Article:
A post on Facebook led to a link to an article with 49 phrases to use to calm an anxious child. I am going to explain how these can be used to calm an anxious adult, especially yourself: (My inner child needed lots of calming, especially when I was in counseling and remembering my past.) I am using the phrases suggested by the article and how I might apply it to myself. You might find other ways to use these phrases. (All of them all at once is too big a post so I am splitting it over several days.)
41. “We’ll get through this together.” Accepting help….wow…hardest thing for me to do. I kept looking for an ulterior motive. My counselor kept telling me this and I kept expecting him to bail. He finally did move, 7 years later, but he got me through the tough parts and taught me how to continue the journey. The words are amazing coming from someone that means it. However, a nightmare if someone says it not meaning it. Froglogic talks about building a team….a team will make it together. https://www.youtube.com/watch?v=7rPdft4z23w
42. “What else do you know about (scary thing)?” Knowledge is power. When I found out I had cancer, I learned more about it. When I found out I had PTSD, I learned more about it. I started this blog because it was difficult to find information not related to the military. I respect the military but I felt like an outsider. I wanted a place where I could say, “I’ll share with you what I have learned about PTSD. It is not easy but thriving is possible.” Any scary situation learn more about it. Find out what options you have. Get a second opinion. Increase your knowledge; increase your power.
43. “Let’s go to your happy place.” This works. There are entire web pages and communities devoted to learning how to visualize. Visualization is used in business, art, and healing. Leashing the power of the mind to heal the mind is an amazing experience. Interesting thing about visualizing your happy place, each person’s vision is different. Find a place to sit quietly relaxed. Close your eyes if you can. (Some people cannot shut their eyes, that’s ok. Staring at a blank wall works too.) Music if you like it….then in your mind go to the most beautiful and safest place you can go. At first I couldn’t do this. I needed a guided experience. Fortunately my counselor was trained in helping with this type of experience.
44. “What do you need from me?” Like number 32 this is not always a successful question. Many times I don’t know what I need. Asking me I feel more frustrated. As I mentioned before, use simple yes or no questions to pin down a possibility. https://ptsd-acceptingcopingthriving.com/2016/08/01/calming-yourself-part-4/ Asking myself this question can frustrate me. This is when I liked talking to my counselor when I would pour out all my worries and he would pluck out the clues to help me figure out what I needed at that moment. He encouraged me to write, journal, talk to safe others, whatever method I needed to use to draw out what I needed to feel safe and calm. Sometimes it takes me days of pondering over a situation for me to understand what I need. Sometimes a suggestion of what another person can do for me can narrow down what is needed at the time.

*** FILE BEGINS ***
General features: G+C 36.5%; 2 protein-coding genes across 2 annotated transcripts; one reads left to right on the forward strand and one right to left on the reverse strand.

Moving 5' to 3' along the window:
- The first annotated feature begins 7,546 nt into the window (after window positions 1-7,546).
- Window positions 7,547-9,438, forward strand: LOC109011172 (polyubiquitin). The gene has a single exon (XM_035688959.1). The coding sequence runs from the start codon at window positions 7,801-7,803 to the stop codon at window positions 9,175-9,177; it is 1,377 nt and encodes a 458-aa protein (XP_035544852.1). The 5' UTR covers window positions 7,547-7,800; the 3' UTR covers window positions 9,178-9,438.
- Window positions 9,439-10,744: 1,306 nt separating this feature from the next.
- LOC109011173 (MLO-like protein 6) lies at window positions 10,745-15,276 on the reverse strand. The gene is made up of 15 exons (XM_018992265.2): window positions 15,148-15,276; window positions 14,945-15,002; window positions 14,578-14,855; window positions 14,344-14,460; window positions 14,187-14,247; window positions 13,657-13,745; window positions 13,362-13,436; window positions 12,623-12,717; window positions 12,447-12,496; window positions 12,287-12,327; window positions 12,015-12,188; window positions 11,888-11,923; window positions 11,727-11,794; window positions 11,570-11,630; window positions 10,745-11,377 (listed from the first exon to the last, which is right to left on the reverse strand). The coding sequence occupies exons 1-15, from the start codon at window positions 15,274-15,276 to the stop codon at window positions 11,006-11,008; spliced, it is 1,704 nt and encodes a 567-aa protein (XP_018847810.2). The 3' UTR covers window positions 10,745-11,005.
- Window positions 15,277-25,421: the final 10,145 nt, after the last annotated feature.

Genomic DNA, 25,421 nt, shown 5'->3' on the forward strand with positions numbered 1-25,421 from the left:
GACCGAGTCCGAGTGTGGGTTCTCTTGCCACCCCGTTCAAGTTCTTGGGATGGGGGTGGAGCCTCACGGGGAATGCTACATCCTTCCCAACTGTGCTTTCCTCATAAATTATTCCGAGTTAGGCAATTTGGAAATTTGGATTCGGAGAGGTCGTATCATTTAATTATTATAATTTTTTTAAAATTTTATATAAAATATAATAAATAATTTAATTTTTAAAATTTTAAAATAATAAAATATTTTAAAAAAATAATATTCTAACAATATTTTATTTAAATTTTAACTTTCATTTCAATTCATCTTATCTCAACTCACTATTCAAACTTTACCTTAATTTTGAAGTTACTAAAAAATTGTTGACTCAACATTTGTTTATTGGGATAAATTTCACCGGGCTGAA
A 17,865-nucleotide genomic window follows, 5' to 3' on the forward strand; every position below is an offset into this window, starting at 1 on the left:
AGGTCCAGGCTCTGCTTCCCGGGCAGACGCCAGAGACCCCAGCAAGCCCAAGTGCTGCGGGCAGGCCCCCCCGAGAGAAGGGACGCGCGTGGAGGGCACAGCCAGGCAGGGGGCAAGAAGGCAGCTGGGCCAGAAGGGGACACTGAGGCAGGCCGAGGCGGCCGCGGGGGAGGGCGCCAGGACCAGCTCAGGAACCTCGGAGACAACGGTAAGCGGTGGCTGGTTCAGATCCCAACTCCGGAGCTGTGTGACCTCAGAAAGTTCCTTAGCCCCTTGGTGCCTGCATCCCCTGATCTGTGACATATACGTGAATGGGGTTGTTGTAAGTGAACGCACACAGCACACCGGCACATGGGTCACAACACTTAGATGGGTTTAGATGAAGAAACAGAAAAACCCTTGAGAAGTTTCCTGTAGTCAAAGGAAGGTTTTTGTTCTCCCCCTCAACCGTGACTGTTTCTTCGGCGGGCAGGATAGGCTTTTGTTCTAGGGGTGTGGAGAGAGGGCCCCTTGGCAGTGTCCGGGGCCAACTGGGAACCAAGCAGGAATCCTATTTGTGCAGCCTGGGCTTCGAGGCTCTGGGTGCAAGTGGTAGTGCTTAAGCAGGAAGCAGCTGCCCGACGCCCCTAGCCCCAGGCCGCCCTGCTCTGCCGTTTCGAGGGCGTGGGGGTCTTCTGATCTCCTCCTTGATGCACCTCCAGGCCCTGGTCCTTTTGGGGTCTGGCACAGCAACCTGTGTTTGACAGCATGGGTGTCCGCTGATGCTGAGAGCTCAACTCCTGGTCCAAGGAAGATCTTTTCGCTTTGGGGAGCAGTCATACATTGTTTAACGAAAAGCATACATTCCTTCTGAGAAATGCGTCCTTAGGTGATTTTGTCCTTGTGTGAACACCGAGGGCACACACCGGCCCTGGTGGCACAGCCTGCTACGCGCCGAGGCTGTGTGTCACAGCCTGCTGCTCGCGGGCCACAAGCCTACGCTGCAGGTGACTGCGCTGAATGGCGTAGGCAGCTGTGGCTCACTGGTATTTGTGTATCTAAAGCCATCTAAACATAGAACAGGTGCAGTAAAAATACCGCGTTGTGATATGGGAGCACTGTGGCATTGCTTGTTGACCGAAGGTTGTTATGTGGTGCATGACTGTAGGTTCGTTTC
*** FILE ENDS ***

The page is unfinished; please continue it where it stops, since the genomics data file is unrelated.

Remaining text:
45. “If you gave your feeling a color, what would it be?” This works. When I first started counseling, I had very little access to my emotions. I didn’t know how I felt about anything. I would feel whatever someone else wanted me to feel. My counselor gave me a children’s coloring book about emotions. (I wasn’t able to find the one he used with me online.) Each page allowed me to choose the color of the emotion. Then it explored if something bad happened and draw what I thought would happen if I told. Hooboy…..melt down city. But I did learn how to describe my feelings. Art is a powerful way to describe feelings without words. Art therapy and adult coloring books are gaining popularity for a reason, a need to tap into emotional world without the need of words. Break out the crayons or colored pencils, grab a blank of piece of paper, what color would your feeling be?
46. “Let me hold you.” I suggest making this a question, “May I hold you?” Yes, ask, always. Sometime I can barely tolerate people touching me. Holding is terrifying or frightening for some people, some of the time. Asking allows the person in crisis to have a choice. However, self soothing can be amazing. Hugging yourself. Rocking. These can work. Don’t underestimate the ability to comfort yourself.
47. “Remember when you made it through XYZ?” This one was used a little differently for me. I love the quote, “I have made it through 100% of my bad days.” My counselor also reminded me if I lived through some horror, I could survive remembering those events. Journaling successes reminds me what I have done well. I keep my bachelors degree on my dresser to remind me I can accomplish hard things. This isn’t vanity. It is away to remind myself I can be successful.
48. “Help me move this wall.” Redirecting your attention to a different difficult task. Pushing against a wall works. Turning my attention to a different difficult task also helps to relieve my emotional stress. Gardening, housework, and other pursuits can also bring relief from anxiety.
49. “Let’s write a new story.” A new story…the first time my counselor suggested this I questioned his reasoning. Took many sessions to convince me that I can write a new ending to my story. Now, I believe him. This is my life. I can not control the past, I haven’t a clue what will happen in the future, but right now, today, I decide what I do and which emotions I allow to influence my decisions. Learning to thrive is a new ending to my story.
This concludes the 49 suggestions from the article. I recommend reading it and see the author’s perspective. Learning to self care, self comfort, and build a team is an interesting combination of survival techniques. I do better and better every day.